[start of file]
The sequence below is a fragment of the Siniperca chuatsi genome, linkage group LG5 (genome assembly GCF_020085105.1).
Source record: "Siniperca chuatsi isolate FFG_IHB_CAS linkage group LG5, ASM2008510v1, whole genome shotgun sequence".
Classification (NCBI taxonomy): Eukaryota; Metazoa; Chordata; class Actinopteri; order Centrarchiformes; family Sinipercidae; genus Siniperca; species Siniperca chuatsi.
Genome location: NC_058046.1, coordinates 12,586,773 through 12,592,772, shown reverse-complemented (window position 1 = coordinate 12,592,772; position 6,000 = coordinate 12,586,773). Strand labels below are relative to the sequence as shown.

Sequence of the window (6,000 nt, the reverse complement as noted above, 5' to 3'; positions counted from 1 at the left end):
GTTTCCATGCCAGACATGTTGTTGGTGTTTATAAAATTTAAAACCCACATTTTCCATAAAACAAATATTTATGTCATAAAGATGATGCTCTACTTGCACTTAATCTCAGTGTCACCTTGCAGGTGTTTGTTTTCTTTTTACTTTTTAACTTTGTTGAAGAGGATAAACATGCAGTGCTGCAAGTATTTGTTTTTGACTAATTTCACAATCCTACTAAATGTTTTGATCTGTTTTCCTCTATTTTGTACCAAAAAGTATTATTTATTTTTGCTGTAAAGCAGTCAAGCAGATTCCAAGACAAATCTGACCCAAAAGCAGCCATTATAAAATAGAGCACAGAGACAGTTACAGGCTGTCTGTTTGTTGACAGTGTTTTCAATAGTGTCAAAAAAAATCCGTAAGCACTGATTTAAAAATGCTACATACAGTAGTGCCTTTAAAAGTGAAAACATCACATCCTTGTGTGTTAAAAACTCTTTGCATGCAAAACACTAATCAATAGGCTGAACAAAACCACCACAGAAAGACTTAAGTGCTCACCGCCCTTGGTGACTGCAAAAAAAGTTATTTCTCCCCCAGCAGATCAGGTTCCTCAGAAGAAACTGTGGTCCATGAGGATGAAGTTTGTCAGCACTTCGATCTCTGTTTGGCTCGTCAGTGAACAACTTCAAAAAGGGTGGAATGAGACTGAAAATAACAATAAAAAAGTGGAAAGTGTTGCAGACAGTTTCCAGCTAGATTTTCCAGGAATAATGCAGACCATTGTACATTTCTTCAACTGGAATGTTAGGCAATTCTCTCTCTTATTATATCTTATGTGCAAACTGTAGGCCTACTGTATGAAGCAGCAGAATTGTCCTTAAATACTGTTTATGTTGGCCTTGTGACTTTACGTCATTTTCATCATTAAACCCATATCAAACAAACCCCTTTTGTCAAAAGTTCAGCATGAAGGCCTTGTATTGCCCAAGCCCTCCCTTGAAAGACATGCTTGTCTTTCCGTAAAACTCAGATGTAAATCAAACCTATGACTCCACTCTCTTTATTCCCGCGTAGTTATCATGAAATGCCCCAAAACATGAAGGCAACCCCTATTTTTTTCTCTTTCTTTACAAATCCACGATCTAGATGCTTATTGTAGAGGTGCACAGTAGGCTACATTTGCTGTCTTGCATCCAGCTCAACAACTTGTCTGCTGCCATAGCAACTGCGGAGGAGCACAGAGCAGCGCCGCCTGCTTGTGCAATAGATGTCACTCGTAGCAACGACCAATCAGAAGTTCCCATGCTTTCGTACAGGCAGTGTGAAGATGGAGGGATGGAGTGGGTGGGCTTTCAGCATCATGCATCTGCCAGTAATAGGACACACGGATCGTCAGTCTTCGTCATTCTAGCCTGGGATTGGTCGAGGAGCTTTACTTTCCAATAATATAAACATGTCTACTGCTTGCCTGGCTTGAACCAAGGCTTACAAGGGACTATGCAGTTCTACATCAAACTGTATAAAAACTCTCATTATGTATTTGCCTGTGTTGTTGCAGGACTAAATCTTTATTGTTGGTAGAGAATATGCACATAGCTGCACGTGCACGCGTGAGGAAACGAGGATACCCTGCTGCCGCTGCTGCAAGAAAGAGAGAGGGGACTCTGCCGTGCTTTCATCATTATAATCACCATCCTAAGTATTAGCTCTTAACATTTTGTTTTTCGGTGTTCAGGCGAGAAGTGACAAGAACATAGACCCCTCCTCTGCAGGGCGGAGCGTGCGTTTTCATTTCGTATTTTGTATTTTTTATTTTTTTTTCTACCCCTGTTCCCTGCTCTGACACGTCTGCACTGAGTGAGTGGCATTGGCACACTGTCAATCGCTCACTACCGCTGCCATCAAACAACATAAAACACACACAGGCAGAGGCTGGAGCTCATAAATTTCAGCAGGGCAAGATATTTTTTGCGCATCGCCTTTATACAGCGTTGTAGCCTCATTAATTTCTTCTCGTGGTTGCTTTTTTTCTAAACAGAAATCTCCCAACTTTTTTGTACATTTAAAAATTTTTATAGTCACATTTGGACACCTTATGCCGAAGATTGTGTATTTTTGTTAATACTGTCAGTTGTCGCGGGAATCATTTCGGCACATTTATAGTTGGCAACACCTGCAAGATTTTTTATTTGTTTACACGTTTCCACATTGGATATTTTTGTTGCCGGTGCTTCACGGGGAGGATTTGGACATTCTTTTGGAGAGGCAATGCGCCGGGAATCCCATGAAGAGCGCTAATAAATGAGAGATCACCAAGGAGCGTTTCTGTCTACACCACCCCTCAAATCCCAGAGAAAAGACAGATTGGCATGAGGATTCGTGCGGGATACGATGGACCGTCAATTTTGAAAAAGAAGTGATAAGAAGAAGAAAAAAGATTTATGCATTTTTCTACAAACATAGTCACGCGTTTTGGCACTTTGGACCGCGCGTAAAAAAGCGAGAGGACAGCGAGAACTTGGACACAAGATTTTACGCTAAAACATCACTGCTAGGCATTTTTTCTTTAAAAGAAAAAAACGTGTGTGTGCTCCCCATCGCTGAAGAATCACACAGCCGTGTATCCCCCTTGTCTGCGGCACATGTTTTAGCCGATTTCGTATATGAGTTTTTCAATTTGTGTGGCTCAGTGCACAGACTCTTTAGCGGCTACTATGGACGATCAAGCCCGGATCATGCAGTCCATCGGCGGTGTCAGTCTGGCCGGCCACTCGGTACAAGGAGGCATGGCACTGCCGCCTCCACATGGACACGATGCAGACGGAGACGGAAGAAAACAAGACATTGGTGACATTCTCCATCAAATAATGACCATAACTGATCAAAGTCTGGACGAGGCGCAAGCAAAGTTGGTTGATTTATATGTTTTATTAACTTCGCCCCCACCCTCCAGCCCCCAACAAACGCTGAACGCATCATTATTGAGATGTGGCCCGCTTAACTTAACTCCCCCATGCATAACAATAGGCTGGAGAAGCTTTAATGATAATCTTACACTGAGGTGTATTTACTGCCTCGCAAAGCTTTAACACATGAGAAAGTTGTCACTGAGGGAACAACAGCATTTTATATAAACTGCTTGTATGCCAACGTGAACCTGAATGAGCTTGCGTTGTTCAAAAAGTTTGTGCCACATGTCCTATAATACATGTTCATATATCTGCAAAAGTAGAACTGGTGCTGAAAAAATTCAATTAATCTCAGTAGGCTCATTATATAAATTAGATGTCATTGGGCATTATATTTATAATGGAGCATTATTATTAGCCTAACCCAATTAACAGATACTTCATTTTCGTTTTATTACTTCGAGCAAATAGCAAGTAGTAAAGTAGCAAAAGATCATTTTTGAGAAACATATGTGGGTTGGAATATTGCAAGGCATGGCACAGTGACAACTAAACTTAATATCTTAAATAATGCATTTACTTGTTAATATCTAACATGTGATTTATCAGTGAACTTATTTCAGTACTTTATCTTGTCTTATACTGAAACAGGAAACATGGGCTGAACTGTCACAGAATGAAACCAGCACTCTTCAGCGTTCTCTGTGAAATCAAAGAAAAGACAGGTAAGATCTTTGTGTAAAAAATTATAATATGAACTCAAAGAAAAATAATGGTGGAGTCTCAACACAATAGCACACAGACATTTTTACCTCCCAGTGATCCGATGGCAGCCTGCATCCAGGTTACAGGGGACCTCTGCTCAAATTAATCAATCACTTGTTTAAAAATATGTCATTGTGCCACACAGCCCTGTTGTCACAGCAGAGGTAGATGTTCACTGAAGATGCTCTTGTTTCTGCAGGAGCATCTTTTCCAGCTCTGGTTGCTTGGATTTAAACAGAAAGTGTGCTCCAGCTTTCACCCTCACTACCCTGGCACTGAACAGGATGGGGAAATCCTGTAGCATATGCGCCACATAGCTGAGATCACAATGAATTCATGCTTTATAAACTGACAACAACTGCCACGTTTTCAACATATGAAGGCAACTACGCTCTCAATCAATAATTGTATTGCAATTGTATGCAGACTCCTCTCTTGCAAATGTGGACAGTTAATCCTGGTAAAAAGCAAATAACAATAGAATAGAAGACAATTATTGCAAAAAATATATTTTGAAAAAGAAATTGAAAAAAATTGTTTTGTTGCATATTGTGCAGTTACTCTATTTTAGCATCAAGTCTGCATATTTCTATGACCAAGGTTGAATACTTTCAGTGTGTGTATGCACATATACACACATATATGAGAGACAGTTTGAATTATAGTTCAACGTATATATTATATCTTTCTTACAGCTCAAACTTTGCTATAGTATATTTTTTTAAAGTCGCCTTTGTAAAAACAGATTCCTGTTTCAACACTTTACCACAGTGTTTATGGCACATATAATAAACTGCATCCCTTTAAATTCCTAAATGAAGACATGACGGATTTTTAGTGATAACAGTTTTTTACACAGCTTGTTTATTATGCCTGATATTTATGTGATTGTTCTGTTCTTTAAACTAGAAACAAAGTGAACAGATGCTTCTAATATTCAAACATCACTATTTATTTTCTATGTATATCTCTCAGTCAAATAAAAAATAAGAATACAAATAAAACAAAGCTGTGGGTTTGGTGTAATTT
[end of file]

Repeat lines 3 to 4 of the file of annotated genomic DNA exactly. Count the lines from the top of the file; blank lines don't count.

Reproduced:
Classification (NCBI taxonomy): Eukaryota; Metazoa; Chordata; class Actinopteri; order Centrarchiformes; family Sinipercidae; genus Siniperca; species Siniperca chuatsi.
Genome location: NC_058046.1, coordinates 12,586,773 through 12,592,772, shown reverse-complemented (window position 1 = coordinate 12,592,772; position 6,000 = coordinate 12,586,773). Strand labels below are relative to the sequence as shown.